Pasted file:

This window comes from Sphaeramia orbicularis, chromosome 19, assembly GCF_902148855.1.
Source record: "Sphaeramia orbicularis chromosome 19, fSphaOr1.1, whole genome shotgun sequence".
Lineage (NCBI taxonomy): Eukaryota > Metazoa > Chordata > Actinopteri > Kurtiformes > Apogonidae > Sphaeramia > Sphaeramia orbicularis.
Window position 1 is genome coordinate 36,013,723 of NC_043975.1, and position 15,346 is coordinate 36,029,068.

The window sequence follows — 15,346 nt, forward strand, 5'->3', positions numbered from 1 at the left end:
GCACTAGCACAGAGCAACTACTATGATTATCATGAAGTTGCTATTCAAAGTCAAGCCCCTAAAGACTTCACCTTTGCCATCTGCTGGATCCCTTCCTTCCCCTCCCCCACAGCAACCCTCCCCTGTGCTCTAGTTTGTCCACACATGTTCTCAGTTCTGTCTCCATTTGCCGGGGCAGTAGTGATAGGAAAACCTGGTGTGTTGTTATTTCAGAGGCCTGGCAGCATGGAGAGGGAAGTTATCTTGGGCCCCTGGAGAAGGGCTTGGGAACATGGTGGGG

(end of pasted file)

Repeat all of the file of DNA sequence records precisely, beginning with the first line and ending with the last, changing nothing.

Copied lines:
This window comes from Sphaeramia orbicularis, chromosome 19, assembly GCF_902148855.1.
Source record: "Sphaeramia orbicularis chromosome 19, fSphaOr1.1, whole genome shotgun sequence".
Lineage (NCBI taxonomy): Eukaryota > Metazoa > Chordata > Actinopteri > Kurtiformes > Apogonidae > Sphaeramia > Sphaeramia orbicularis.
Window position 1 is genome coordinate 36,013,723 of NC_043975.1, and position 15,346 is coordinate 36,029,068.

The window sequence follows — 15,346 nt, forward strand, 5'->3', positions numbered from 1 at the left end:
GCACTAGCACAGAGCAACTACTATGATTATCATGAAGTTGCTATTCAAAGTCAAGCCCCTAAAGACTTCACCTTTGCCATCTGCTGGATCCCTTCCTTCCCCTCCCCCACAGCAACCCTCCCCTGTGCTCTAGTTTGTCCACACATGTTCTCAGTTCTGTCTCCATTTGCCGGGGCAGTAGTGATAGGAAAACCTGGTGTGTTGTTATTTCAGAGGCCTGGCAGCATGGAGAGGGAAGTTATCTTGGGCCCCTGGAGAAGGGCTTGGGAACATGGTGGGG